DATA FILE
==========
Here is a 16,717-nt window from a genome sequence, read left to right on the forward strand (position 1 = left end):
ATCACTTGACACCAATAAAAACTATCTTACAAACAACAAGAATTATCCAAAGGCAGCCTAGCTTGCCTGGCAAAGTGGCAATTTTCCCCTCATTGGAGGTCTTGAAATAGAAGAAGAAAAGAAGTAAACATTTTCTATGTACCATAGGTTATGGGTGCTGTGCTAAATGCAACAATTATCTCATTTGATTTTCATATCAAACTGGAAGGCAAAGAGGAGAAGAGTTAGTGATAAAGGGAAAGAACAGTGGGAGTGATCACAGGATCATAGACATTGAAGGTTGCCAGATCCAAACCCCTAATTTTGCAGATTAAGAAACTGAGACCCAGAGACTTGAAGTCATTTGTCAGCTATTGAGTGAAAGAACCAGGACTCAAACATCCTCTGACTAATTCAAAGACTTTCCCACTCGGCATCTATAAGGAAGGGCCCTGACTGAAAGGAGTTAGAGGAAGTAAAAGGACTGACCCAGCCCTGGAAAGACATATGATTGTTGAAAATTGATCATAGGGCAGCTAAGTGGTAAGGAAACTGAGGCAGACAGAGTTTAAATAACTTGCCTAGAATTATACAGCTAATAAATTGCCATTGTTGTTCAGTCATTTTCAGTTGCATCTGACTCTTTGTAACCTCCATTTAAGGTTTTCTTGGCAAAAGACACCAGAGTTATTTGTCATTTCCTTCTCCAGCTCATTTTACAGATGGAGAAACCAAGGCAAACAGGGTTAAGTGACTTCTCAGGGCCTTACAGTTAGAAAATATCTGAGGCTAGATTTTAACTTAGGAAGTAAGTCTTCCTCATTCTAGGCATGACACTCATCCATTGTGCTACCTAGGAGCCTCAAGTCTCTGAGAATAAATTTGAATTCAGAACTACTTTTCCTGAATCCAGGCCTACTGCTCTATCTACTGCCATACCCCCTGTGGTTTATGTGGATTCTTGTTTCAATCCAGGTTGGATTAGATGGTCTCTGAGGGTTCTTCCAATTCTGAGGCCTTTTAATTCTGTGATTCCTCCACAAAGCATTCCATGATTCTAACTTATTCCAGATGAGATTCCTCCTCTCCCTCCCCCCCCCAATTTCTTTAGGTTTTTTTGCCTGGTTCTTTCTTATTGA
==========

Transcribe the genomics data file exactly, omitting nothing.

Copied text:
Here is a 16,717-nt window from a genome sequence, read left to right on the forward strand (position 1 = left end):
ATCACTTGACACCAATAAAAACTATCTTACAAACAACAAGAATTATCCAAAGGCAGCCTAGCTTGCCTGGCAAAGTGGCAATTTTCCCCTCATTGGAGGTCTTGAAATAGAAGAAGAAAAGAAGTAAACATTTTCTATGTACCATAGGTTATGGGTGCTGTGCTAAATGCAACAATTATCTCATTTGATTTTCATATCAAACTGGAAGGCAAAGAGGAGAAGAGTTAGTGATAAAGGGAAAGAACAGTGGGAGTGATCACAGGATCATAGACATTGAAGGTTGCCAGATCCAAACCCCTAATTTTGCAGATTAAGAAACTGAGACCCAGAGACTTGAAGTCATTTGTCAGCTATTGAGTGAAAGAACCAGGACTCAAACATCCTCTGACTAATTCAAAGACTTTCCCACTCGGCATCTATAAGGAAGGGCCCTGACTGAAAGGAGTTAGAGGAAGTAAAAGGACTGACCCAGCCCTGGAAAGACATATGATTGTTGAAAATTGATCATAGGGCAGCTAAGTGGTAAGGAAACTGAGGCAGACAGAGTTTAAATAACTTGCCTAGAATTATACAGCTAATAAATTGCCATTGTTGTTCAGTCATTTTCAGTTGCATCTGACTCTTTGTAACCTCCATTTAAGGTTTTCTTGGCAAAAGACACCAGAGTTATTTGTCATTTCCTTCTCCAGCTCATTTTACAGATGGAGAAACCAAGGCAAACAGGGTTAAGTGACTTCTCAGGGCCTTACAGTTAGAAAATATCTGAGGCTAGATTTTAACTTAGGAAGTAAGTCTTCCTCATTCTAGGCATGACACTCATCCATTGTGCTACCTAGGAGCCTCAAGTCTCTGAGAATAAATTTGAATTCAGAACTACTTTTCCTGAATCCAGGCCTACTGCTCTATCTACTGCCATACCCCCTGTGGTTTATGTGGATTCTTGTTTCAATCCAGGTTGGATTAGATGGTCTCTGAGGGTTCTTCCAATTCTGAGGCCTTTTAATTCTGTGATTCCTCCACAAAGCATTCCATGATTCTAACTTATTCCAGATGAGATTCCTCCTCTCCCTCCCCCCCCCAATTTCTTTAGGTTTTTTTGCCTGGTTCTTTCTTATTGA